Case Digest: Tuazon vs. Suarez

G.R. No. 168325 : December 8, 2010

ROBERTO D. TUAZON, Petitioner, v. LOURDES Q. DEL ROSARIO-SUAREZ, CATALINA R. SUAREZ-DE LEON, WILFREDO DE LEON, MIGUEL LUIS S. DE LEON, ROMMEL LEE S. DE LEON, and GUILLERMA L. SANDICO-SILVA, as attorney-in-fact of the defendants, except Lourdes Q. Del Rosario-Suarez, Respondents.



Respondent Lourdes Q. Del Rosario-Suarez was the owner of a parcel of land. Petitioner Roberto D. Tuazon and Lourdes executed a Contract of Lease over the parcel of land for a period of three years.During the effectivity of the lease,Lourdes sent a letterto Roberto where she offered to sell to the latter subject parcel of land.She gave him two years from January 2, 1995 to decide on the said offer. On June 19, 1997, or more than four months after the expiration of the Contract of Lease, Lourdes sold subject parcel of land to her only child, Catalina Suarez-De Leon, her son-in-law Wilfredo De Leon, and her two grandsons, Miguel Luis S. De Leon and Rommel S. De Leon as evidenced by a Deed of Absolute Saleexecuted by the parties.The new owners through their attorney-in-fact, Guillerma S. Silva, notified Roberto to vacate the premises.Roberto refused hence, the De Leons filed a complaint for Unlawful Detainer before the MeTCagainsthim.TheMeTC rendered a Decision ordering Roberto to vacate the property for non-payment of rentals and expiration of the contract. While the ejectment case was on appeal, Roberto filed with the RTC a Complaintfor Annulment of Deed of Absolute Sale, Reconveyance, Damages and Application for Preliminary Injunction againstLourdesand the De Leons.On November 13, 2000, Roberto filed a Notice ofLisPendenswith the Registry of Deeds of Quezon City. The RTC rendered a Decision declaring the Deed of Absolute Sale made byLourdesin favor of the De Leons as valid and binding.On appeal, the CA affirmed the Decision of the RTC.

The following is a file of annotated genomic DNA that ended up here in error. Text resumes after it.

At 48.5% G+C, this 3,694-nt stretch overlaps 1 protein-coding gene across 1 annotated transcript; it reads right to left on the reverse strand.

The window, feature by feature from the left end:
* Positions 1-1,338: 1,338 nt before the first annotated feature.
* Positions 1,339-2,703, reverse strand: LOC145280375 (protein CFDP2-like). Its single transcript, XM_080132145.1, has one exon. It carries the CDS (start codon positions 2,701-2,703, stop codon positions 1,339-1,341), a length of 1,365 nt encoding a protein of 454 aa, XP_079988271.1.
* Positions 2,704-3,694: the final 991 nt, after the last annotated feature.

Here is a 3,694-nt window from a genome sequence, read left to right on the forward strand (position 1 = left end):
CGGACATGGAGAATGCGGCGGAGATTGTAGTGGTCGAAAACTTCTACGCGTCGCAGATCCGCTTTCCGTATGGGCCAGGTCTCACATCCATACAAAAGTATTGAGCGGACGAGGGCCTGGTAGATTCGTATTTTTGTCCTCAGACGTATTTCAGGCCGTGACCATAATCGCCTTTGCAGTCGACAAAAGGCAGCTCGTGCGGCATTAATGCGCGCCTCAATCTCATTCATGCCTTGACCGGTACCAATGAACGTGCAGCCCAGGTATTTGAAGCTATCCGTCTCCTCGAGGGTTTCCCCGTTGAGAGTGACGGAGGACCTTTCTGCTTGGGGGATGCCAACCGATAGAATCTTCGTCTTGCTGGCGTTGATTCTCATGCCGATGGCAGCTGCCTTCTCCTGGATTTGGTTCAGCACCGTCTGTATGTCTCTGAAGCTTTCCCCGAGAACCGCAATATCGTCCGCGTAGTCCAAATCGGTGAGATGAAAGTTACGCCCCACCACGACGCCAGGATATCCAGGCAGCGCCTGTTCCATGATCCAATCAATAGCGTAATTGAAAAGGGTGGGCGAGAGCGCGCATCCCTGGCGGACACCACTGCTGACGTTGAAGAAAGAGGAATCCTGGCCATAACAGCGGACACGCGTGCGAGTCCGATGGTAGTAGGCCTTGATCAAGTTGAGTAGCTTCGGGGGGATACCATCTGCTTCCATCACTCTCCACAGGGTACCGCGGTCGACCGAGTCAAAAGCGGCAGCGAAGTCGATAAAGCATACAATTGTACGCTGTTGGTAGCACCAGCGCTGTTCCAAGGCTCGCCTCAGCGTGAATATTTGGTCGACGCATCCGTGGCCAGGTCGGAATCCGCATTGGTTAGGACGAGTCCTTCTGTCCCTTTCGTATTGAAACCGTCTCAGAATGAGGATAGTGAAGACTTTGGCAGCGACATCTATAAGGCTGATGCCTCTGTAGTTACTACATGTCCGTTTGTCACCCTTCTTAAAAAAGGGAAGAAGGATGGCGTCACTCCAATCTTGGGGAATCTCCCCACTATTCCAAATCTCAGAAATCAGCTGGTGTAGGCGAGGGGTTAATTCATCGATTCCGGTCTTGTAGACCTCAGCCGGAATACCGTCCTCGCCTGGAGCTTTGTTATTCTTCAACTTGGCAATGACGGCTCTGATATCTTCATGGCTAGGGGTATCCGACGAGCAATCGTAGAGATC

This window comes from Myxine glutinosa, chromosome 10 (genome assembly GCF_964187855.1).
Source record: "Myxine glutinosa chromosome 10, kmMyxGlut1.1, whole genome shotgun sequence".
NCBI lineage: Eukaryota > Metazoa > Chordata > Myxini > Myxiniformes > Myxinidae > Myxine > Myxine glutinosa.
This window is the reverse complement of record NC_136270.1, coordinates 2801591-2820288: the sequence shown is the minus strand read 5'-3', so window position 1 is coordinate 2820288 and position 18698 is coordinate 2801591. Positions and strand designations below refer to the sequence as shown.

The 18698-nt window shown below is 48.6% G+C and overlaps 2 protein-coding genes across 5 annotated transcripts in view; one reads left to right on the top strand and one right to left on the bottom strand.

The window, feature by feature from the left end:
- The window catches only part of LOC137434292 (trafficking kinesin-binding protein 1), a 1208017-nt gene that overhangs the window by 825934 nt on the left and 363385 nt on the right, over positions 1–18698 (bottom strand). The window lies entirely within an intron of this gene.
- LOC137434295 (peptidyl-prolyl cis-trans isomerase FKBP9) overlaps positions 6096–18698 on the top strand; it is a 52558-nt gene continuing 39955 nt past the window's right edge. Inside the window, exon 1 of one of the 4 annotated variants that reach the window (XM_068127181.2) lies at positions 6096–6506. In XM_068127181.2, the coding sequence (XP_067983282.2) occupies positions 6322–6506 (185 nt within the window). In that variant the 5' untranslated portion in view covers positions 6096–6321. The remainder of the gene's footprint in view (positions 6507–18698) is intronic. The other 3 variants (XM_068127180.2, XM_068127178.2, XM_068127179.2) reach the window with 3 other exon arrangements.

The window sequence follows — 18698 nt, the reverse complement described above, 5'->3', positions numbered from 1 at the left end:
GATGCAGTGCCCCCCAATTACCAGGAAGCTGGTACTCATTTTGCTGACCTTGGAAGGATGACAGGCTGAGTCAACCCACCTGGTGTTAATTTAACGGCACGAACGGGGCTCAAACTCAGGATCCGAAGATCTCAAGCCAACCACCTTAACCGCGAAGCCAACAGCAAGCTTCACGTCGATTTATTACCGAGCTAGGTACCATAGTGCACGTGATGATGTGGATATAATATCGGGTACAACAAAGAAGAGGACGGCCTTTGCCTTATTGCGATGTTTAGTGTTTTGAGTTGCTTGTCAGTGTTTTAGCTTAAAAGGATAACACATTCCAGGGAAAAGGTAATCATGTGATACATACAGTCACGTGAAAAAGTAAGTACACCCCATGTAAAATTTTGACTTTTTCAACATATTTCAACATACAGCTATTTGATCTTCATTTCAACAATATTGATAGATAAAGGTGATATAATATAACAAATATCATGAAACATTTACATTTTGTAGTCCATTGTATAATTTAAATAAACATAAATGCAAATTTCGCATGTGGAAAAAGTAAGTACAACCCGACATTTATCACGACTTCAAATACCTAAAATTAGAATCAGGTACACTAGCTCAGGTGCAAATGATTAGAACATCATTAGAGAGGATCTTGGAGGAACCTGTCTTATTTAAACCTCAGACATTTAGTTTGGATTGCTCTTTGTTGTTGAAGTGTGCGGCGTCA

ISSUE: Whether or not Lourdes violated Robertos right to buy the subject property under the principle of right of first refusal by not giving him notice and the opportunity to buy the property under the same terms and conditions.

HELD: Court of Appeals decision is affirmed.

CIVIL LAW: contract of a right of first refusal v. option contract

An option contract is entirely different and distinct from a right of first refusal in that in the former, the option granted to the offeree is for a fixed period and at a determined price.Lacking these two essential requisites, what is involved is only a right of first refusal.

It is clear from the provision of Article 1324 that there is a great difference between the effect of an option which is without a consideration from one which is founded upon a consideration. If the option is without any consideration, the offeror may withdraw his offer by communicating such withdrawal to the offeree at anytime before acceptance; if it is founded upon a consideration, the offeror cannot withdraw his offer before the lapse of the period agreed upon. The second paragraph of Article 1479 declares that an accepted unilateral promise to buy or to sell a determinate thing for a price certain is binding upon the promissor if the promise is supported by a consideration distinct from the price.

In this case, it is undisputed that Roberto did not accept the terms stated in the letter ofLourdesas he negotiated for a much lower price. Robertos act of negotiating for a much lower price was a counter-offer and is therefore not an acceptance of the offer ofLourdes.Article 1319 of the Civil Code provides:Consentis manifested by the meeting of the offer and the acceptance upon the thing and the cause which are to constitute the contract. The offer must be certain and theacceptance absolute. A Qualified Acceptance Constitutes A counter-offer.

The counter-offer of Roberto for a much lower price was not accepted byLourdes. There is therefore no contract that was perfected between them with regard to the sale of subject property.Roberto, thus, does not have any right to demand that the property be sold to him at the price for which it was sold to the De Leons neither does he have the right to demand that said sale to the De Leons be annulled.

Moreover, even if the offer ofLourdeswas accepted by Roberto, still the former is not bound thereby because of the absence of a consideration distinct and separate from the price.The argument of Roberto that the separate consideration was the liberality on the part of Lourdes Cannot Stand.A perusal of the letter-offer of Lourdes would show that what drove her to offer the property to Roberto was her immediate need for funds as she was already very old.Offering the property to Roberto was not an act of liberality on the part of Lourdes but was a simple matter of convenience and practicality as he was the one most likely to buy the property at that time as he was then leasing the same.

The petition for review on certiorari is DENIED.

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